A Double Dip of Sweeney
By Kyle Cassady
Now I’ve been acting around the country for a long time now. In my acting training at Western Illinois University, I had been exposed to many musicals and plays. It’s no secret that I’ve been excited for Sweeney Todd since AOTC announced it on my birthday two years ago. It’s also no secret that Sweeney Todd, (also Jekyll & Hyde) is my favorite musical of all time. I have been very fortunate for the past 11 years of getting opportunities that most professional actors don’t, but one thing that has eluded me, and that was being able to do a production of my favorite show. This is now a reality, not only just for the summer, but also I have been fortunate enough to be hired for the Floating Opera Company of Chicago’s production of Sweeney Todd this fall. Talk about a double dip! But let’s take it back a year.
At this time last year we were already headlong into AOTC’s production of Cats. This is a show, like I’ve said before to many people, that I never thought I would be in. But AOTC was gracious enough to cast me as Gus/Growltiger and Bustopher Jones. At this point last year between the mosquitoes and heat from outside, one could say it wasn’t the easiest outdoor process, but I will say I was very happy with our outcome. Being able to do a show like that really opened my eyes to many things. It took a lot of character analysis and research to be able to play three separate roles and to make sure that they were all their own individual character. Not to mention trying to convince an entire audience that I was an old dying decrepit cat. Having the challenges of the show, plus having a newborn baby at home, and having to work for the summer sure made my days interesting, but I wouldn’t trade it for anything. I’d do it all again if I had to.
The weeks went on and I was approached to do KVTA’s is 10 minute play festival. This was not a first for me having done many 10 minute play festivals in college, but a first for this community. So naturally, I jumped at the opportunity. With minimal rehearsing, due to it being Readers Theatre, I feel like their first endeavor into a 10 minute play festival was a success, so much that the my cast was asked to perform the same show only a month later at FEED in Kankakee. I’m very glad that I live in an area where there is so much access to so many different types of theatre on a yearly basis.
Sooner than later it was already November and auditions for Godspell at KVTA were coming on fast. Not only was the audition approaching, but I also had to go back-and-forth to Chicago a few times for my duties for the Unrehearsed Shakespeare Company of Chicago that I’m a company member of. This made November quite hectic, but I was fortunate enough to be cast in Godspell. After a few weeks the rehearsal process started and it was back to the old grind. I found this to be a challenging show for me for many reasons. I’m not a very religious person so I needed to do lots of research on the Gospel according to Matthew to be sure that my portrayals were correct and honest. Also, the vocals and the music were much more challenging than I first had thought. Not to mention us making brand-new combinations of songs that had never been done on the stage before. But, like most shows, opening-night came faster than we all anticipated, and within a blink of an eye, the show had closed. There was praise from all over the county. The dancing was some of the most challenging I’ve had to do in my professional career, and with my health issues (my knee especially) it didn’t come without many struggles. But I’m proud of our final product.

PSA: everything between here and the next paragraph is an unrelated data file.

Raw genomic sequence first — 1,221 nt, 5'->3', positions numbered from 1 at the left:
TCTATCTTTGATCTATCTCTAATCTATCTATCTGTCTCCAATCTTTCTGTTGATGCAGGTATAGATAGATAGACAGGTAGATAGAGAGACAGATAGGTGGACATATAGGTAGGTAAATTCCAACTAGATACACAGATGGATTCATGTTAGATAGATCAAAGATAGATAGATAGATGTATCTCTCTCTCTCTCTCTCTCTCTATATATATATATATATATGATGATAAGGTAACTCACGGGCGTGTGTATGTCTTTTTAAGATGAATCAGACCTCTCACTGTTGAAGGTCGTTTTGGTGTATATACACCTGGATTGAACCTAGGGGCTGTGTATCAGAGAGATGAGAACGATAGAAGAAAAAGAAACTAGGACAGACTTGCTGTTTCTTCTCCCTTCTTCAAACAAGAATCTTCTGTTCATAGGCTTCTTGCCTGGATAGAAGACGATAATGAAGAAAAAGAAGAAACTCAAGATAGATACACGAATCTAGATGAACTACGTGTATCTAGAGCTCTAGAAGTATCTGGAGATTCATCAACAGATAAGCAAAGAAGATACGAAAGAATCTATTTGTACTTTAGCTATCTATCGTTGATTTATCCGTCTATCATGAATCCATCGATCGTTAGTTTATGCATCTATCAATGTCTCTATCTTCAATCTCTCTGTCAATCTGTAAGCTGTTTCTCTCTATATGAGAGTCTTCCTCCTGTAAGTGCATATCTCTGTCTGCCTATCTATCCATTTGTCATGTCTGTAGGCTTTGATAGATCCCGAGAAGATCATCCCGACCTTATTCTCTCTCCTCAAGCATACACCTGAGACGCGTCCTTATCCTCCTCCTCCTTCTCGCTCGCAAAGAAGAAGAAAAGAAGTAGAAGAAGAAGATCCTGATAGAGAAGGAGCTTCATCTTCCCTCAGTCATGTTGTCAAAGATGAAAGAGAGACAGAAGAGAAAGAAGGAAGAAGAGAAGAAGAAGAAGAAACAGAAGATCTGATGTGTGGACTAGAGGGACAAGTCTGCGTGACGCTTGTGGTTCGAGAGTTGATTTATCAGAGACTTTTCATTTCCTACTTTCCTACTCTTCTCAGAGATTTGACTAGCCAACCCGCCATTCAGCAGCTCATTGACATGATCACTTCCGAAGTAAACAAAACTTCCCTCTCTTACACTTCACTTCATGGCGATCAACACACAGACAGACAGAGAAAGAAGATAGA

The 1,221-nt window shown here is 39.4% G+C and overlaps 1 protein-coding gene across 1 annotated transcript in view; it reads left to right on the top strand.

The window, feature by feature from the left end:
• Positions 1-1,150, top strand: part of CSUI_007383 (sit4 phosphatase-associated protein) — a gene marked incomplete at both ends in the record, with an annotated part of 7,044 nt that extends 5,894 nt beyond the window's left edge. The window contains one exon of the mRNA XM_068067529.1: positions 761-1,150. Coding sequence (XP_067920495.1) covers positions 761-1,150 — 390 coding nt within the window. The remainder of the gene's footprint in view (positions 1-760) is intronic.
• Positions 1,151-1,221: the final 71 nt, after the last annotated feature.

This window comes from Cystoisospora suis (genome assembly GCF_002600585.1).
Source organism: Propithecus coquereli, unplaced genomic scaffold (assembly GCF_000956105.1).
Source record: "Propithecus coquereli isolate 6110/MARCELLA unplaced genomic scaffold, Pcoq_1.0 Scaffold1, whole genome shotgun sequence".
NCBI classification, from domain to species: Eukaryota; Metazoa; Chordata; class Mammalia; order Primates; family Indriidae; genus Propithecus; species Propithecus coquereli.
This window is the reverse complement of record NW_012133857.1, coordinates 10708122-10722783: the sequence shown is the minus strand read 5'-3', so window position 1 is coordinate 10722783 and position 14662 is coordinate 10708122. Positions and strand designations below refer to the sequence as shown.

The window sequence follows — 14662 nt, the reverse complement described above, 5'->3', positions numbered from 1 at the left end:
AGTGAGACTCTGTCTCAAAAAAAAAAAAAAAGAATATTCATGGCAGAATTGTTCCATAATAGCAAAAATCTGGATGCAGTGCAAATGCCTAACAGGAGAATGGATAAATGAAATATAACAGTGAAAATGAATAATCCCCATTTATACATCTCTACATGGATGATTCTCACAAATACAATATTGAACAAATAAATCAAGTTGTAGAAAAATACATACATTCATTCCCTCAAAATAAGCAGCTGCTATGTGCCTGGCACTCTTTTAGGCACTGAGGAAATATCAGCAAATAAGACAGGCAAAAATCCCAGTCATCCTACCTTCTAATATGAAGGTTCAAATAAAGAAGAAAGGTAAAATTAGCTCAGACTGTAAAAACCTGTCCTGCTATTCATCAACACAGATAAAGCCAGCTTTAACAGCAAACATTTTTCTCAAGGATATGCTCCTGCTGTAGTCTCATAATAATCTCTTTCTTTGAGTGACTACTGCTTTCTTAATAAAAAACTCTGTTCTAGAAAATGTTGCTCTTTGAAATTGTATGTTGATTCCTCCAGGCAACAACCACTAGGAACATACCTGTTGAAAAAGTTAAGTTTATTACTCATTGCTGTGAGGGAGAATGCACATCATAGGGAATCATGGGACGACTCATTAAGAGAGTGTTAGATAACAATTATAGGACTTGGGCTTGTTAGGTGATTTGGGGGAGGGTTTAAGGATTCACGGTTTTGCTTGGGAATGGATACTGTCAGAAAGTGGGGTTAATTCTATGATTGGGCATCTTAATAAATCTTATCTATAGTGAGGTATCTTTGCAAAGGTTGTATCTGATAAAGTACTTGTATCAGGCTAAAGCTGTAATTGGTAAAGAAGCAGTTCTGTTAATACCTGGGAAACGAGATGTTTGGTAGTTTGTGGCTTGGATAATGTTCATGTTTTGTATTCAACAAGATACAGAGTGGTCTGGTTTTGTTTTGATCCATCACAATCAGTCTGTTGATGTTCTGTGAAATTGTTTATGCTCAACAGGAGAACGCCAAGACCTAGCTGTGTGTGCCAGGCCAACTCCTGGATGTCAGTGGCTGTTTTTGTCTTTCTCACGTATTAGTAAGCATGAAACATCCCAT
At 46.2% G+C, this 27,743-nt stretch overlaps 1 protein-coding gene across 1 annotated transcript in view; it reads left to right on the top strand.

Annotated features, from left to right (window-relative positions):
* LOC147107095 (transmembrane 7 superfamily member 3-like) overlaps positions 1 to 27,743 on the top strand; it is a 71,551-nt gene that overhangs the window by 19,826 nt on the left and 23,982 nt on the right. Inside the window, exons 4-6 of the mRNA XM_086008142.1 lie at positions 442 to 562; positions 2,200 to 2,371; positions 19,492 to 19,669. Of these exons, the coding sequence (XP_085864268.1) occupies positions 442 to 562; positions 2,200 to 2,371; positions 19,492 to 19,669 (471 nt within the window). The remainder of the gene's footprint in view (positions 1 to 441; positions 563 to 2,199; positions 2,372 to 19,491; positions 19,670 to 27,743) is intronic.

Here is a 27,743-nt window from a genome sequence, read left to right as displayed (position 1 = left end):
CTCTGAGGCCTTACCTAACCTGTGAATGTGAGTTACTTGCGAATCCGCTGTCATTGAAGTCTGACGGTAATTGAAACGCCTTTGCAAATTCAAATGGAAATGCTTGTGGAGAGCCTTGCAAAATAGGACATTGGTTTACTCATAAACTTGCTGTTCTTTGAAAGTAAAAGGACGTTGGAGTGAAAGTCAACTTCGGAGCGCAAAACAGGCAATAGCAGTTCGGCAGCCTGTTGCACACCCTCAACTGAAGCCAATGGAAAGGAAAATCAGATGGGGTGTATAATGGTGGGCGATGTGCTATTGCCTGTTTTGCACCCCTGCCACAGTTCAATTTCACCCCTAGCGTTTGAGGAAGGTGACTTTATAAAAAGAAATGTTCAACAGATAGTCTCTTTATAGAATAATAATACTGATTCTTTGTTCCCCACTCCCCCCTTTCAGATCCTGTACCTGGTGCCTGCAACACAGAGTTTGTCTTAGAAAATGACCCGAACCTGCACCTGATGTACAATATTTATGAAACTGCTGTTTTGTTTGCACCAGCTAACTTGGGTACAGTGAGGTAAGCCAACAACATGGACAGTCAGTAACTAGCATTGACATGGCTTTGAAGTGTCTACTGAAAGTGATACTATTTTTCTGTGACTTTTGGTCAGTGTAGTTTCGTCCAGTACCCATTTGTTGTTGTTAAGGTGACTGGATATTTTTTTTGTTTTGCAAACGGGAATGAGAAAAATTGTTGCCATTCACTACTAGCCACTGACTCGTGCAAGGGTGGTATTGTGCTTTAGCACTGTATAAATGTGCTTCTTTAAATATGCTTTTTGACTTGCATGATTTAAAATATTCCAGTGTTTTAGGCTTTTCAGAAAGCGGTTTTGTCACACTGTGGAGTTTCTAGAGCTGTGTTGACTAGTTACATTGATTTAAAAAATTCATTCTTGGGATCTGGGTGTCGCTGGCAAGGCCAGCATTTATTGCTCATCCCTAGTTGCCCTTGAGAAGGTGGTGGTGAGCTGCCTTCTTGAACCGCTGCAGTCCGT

A few weeks after that…it finally happened, the Sweeney Todd auditions had arrived. I had thought about auditioning for year, and selected audition materials, it was finally here. My wife and I were spending many nights going over songs and scenes. We found what we thought would be our strongest materials and used them. We and our friends eagerly awaited the callback email. Once it went up, then we knew what characters we needed to really focus in on.
When I got that email, my wife and I were rejoicing!!! Now as a tenor, there are certain roles that you really want to perform due to the vocal range, Pirelli, is one of them for me. Granted this character isn’t on the stage very long, it doesn’t mean that he’s a throwaway character. His songs are arguably some of the hardest (and highest) that Sondheim has ever written for a man, and I embrace the challenge head-on. I had been watching the Sweeney Todd DVD for years with Angela Lansberry and George Hearn. I found that this specific production’s Pirelli (Sal Mistretta) to be a guide on what direction I would like the character to go. I ultimately settled on (but still leaving room to play with new ideas since we are still early in the rehearsal process) certain acting choices that create my own interpretation of the character. It’s very hard to play a character that is perceived as a caricature but also a real person. Not to mention having to sing at the top of my range and to be sure that certain accents from different countries are heard clearly and that there is a distinct difference between the two.
The rehearsal process thus far I’ve enjoyed, I’ve been playing around and toying with different tactics and movements for my character, making sure that his intentions and choices are very clear and direct. We still have over a month to go and nothing is set in stone, character wise, but I’m very pleased with how things of been going and I hope that the performance that I give will be
honest and enjoyable.
See you on Fleet Street July 22, 23, 24!